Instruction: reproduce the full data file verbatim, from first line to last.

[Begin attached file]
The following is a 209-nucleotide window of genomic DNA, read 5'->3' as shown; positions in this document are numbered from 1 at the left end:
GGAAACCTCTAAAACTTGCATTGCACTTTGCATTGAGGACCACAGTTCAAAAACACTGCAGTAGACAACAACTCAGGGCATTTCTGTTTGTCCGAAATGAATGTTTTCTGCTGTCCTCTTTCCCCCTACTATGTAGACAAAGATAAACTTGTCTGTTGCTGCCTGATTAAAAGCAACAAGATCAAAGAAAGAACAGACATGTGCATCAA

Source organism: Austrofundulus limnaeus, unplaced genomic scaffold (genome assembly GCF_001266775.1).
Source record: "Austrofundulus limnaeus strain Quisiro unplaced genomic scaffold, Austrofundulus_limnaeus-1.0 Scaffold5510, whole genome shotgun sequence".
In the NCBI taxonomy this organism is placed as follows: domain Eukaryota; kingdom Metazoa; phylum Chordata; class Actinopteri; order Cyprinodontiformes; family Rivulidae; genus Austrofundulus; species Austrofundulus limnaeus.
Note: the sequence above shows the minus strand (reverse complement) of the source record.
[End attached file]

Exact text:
The following is a 209-nucleotide window of genomic DNA, read 5'->3' as shown; positions in this document are numbered from 1 at the left end:
GGAAACCTCTAAAACTTGCATTGCACTTTGCATTGAGGACCACAGTTCAAAAACACTGCAGTAGACAACAACTCAGGGCATTTCTGTTTGTCCGAAATGAATGTTTTCTGCTGTCCTCTTTCCCCCTACTATGTAGACAAAGATAAACTTGTCTGTTGCTGCCTGATTAAAAGCAACAAGATCAAAGAAAGAACAGACATGTGCATCAA

Source organism: Austrofundulus limnaeus, unplaced genomic scaffold (genome assembly GCF_001266775.1).
Source record: "Austrofundulus limnaeus strain Quisiro unplaced genomic scaffold, Austrofundulus_limnaeus-1.0 Scaffold5510, whole genome shotgun sequence".
In the NCBI taxonomy this organism is placed as follows: domain Eukaryota; kingdom Metazoa; phylum Chordata; class Actinopteri; order Cyprinodontiformes; family Rivulidae; genus Austrofundulus; species Austrofundulus limnaeus.
Note: the sequence above shows the minus strand (reverse complement) of the source record.